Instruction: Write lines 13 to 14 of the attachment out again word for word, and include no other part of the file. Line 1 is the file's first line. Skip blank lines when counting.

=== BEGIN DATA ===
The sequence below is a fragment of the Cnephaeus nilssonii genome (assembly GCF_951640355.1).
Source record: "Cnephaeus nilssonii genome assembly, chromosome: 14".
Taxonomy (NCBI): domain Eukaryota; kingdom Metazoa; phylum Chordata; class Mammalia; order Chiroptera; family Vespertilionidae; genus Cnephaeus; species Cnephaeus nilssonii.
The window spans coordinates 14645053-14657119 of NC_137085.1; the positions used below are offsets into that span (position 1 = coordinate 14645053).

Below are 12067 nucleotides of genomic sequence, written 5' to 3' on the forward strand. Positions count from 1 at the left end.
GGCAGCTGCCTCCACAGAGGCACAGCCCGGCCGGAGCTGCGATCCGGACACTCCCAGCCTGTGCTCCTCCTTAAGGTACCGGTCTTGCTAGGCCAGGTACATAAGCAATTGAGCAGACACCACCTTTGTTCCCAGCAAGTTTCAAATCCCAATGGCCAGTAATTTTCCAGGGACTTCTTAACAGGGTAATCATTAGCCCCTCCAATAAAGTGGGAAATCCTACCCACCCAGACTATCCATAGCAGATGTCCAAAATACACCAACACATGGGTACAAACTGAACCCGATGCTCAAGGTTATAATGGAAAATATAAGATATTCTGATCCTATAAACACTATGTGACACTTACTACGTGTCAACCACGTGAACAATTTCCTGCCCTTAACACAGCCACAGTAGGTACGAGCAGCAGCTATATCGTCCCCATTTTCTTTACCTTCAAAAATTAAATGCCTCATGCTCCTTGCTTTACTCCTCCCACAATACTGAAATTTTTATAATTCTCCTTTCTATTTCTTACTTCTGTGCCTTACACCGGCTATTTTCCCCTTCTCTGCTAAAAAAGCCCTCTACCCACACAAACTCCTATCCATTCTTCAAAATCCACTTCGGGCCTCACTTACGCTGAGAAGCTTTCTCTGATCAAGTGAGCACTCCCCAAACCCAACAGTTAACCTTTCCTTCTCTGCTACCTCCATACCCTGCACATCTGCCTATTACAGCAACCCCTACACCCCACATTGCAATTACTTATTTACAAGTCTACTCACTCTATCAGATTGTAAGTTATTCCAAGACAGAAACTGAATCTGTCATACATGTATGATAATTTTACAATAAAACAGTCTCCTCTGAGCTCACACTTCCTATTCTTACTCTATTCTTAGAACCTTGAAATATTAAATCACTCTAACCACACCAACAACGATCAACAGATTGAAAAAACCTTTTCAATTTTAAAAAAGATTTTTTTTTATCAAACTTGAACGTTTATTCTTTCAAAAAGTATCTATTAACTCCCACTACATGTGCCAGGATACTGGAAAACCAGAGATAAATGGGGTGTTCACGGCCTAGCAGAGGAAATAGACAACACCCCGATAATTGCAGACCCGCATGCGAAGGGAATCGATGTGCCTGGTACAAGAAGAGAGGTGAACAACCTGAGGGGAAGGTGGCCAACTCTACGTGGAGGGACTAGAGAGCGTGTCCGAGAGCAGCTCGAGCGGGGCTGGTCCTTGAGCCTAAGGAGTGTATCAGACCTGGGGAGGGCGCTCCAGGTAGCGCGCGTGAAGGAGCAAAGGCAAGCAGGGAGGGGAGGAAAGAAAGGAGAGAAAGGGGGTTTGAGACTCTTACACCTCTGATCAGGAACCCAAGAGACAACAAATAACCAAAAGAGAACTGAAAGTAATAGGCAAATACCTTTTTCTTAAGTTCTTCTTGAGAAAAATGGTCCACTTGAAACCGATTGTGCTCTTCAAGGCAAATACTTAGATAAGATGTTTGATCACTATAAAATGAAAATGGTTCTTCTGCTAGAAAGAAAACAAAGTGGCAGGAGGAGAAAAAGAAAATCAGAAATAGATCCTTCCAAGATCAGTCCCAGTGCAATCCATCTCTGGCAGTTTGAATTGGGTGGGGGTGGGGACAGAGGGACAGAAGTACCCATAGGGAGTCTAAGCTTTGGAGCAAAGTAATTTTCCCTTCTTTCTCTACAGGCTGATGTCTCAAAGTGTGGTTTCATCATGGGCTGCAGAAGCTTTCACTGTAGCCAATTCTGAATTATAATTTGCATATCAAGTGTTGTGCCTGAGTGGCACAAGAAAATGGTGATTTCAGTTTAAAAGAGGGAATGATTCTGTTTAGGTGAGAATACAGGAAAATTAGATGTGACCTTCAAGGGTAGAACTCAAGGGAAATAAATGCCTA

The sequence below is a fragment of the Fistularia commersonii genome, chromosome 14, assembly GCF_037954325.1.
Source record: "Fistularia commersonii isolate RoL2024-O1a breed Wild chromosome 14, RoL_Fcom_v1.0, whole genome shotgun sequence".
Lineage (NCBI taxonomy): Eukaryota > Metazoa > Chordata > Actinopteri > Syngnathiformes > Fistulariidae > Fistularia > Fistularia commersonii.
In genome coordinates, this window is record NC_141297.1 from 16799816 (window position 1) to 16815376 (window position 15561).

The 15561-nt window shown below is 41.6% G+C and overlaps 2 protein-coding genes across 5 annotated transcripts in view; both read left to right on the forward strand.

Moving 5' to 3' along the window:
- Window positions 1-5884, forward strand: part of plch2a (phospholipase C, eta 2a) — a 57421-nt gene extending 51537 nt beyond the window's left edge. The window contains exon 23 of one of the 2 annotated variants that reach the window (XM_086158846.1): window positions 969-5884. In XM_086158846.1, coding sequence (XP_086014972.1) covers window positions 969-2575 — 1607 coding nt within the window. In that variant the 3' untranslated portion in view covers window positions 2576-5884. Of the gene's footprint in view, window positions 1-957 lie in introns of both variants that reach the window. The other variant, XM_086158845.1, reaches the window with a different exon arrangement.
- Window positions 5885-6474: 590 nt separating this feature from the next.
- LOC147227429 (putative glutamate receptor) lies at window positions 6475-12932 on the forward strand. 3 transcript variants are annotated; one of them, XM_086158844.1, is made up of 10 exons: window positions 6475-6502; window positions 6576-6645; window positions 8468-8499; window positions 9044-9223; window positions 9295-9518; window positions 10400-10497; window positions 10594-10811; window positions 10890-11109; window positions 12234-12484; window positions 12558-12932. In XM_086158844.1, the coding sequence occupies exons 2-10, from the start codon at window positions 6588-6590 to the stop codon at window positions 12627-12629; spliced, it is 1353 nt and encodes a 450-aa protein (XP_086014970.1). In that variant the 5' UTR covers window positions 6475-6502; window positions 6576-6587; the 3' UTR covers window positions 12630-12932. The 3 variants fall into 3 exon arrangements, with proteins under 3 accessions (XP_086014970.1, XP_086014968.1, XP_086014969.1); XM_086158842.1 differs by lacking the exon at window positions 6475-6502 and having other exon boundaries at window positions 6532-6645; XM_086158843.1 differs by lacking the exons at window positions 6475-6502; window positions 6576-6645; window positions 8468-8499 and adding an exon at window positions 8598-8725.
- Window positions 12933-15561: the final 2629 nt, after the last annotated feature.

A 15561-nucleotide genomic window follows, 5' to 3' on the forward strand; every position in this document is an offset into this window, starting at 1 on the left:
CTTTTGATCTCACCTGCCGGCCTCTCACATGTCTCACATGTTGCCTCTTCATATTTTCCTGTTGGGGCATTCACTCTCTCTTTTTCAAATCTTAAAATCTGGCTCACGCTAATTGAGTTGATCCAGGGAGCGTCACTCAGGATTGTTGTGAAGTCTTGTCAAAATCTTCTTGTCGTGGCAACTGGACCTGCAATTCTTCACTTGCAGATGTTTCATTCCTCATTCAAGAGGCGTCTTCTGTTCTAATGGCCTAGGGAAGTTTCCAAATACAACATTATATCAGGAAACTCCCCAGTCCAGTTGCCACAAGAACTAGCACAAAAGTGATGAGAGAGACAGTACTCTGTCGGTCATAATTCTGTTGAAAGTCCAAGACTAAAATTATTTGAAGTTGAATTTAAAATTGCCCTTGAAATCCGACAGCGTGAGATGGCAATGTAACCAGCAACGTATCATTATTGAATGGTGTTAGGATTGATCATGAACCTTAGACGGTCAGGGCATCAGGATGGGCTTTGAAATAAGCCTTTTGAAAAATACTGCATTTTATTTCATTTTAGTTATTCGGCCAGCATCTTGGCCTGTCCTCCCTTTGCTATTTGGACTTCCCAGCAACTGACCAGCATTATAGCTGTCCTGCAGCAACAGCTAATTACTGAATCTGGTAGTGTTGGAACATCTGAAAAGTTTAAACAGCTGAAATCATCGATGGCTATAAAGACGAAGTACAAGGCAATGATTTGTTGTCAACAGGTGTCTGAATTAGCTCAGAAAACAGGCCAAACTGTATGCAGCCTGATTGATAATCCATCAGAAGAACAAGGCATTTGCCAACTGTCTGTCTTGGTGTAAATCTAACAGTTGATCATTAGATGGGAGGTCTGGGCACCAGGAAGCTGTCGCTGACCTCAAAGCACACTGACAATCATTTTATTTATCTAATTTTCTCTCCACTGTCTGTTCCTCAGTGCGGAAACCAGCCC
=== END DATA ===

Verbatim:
- Window positions 1-5884, forward strand: part of plch2a (phospholipase C, eta 2a) — a 57421-nt gene extending 51537 nt beyond the window's left edge. The window contains exon 23 of one of the 2 annotated variants that reach the window (XM_086158846.1): window positions 969-5884. In XM_086158846.1, coding sequence (XP_086014972.1) covers window positions 969-2575 — 1607 coding nt within the window. In that variant the 3' untranslated portion in view covers window positions 2576-5884. Of the gene's footprint in view, window positions 1-957 lie in introns of both variants that reach the window. The other variant, XM_086158845.1, reaches the window with a different exon arrangement.
- Window positions 5885-6474: 590 nt separating this feature from the next.